Comment


              • #8
                Originally posted by qsmcomp View Post

                Michael's using a cheap EVGA PSU with poor performance which is produced by HEC.
                It's a gold rated 750W power supply that seems to be relatively average in what you would expect for systems in this range. If Larabel had used some exotic high-end PSU I'm sure people would have complained about that too.

                https://www.newegg.com/Product/Produ...82E16817438027

                Comment


                • #9
                  Originally posted by caligula View Post

                  Dude, there are several things wrong with this test. I'll tell you a few.

                  1) The test meter has a reported accuracy of 1,5%. The results you listed for 1800x and 7700k are within that 1,5%. You can't really make conclusion like 'Roughly 19% more energy efficient than the 1800X and 16.5% more efficient than the 7700K' when the meter has an accuracy of 1,5%. You just can't. Fail.
                  So? An error margin of 1.5% that you cannot in any way show is biased in favor or against any CPU in there (because it's connected to the exact same PSU in both setups so the error pretty much cancels out) is irrelevant to these metrics and is a tiny portion of the differences in efficiency. You sound like some guy in traffic court whining that the radar gun had a calibration error of 2mph (and couldn't even prove the calibration error was biased against him) when you were cited as going 20 over the limit. You won't walk out happy.

                  Originally posted by caligula View Post
                  2) The PSU has different efficiency for different wattages. The difference can be few %. E.g. 90% efficiency for 130W load and 95% efficiency for 230W load. The test setup doesn't even list the PSU maker & model. Fail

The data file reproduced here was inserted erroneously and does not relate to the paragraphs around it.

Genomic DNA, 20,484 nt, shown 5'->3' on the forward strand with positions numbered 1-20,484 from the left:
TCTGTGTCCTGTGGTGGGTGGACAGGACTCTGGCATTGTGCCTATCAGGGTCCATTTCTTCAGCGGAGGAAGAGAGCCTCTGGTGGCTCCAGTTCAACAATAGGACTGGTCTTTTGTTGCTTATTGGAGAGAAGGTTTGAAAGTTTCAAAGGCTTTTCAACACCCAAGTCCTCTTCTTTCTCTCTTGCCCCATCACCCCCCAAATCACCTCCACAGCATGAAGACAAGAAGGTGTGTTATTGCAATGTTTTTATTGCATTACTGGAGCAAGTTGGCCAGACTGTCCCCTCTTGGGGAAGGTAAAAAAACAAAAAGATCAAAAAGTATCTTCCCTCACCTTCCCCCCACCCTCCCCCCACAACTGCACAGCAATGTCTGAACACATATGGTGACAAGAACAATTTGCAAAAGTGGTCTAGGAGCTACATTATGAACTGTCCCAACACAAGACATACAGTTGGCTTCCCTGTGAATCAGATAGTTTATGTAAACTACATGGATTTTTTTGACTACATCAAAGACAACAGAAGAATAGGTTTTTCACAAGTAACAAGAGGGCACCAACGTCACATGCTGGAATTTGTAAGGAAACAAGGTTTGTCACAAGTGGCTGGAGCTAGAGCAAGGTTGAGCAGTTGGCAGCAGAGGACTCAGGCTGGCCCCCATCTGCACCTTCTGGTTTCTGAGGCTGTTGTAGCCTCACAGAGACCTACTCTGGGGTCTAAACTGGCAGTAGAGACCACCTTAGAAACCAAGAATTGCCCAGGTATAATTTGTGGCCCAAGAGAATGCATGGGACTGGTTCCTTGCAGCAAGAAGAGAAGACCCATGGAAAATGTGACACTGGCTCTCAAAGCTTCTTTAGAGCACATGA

So? It's a real-world test. Are you seriously upset about a 750W PSU gold rated being used in a real-world test with an 1800X system? Do you expect Larabel to swap out the PSU for different tasks based on how much power they consume?

                  Originally posted by caligula View Post

                  3) You get better results from the DC side of things. Unfortunately this can be a bit hard, but there are cheap current meters for even up to 20A on Ebay. The problem is, how to get this instrument between the secondary caps and the rails from MOSFETs.
                  That's about the only point that has some merit although you don't pay the power company based on the final DC efficiency.


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                  • #10
                    Originally posted by chuckula View Post

                    It's a gold rated 750W power supply that seems to be relatively average in what you would expect for systems in this range. If Larabel had used some exotic high-end PSU I'm sure people would have complained about that too.

                    https://www.newegg.com/Product/Produ...82E16817438027
                    I'm sorry. It looks like a cheap EVGA 500 B however it's an EVGA NEX750G which is built by FSP. A good 750W PSU.
                    Last edited by qsmcomp; 06-29-2017, 01:13 PM.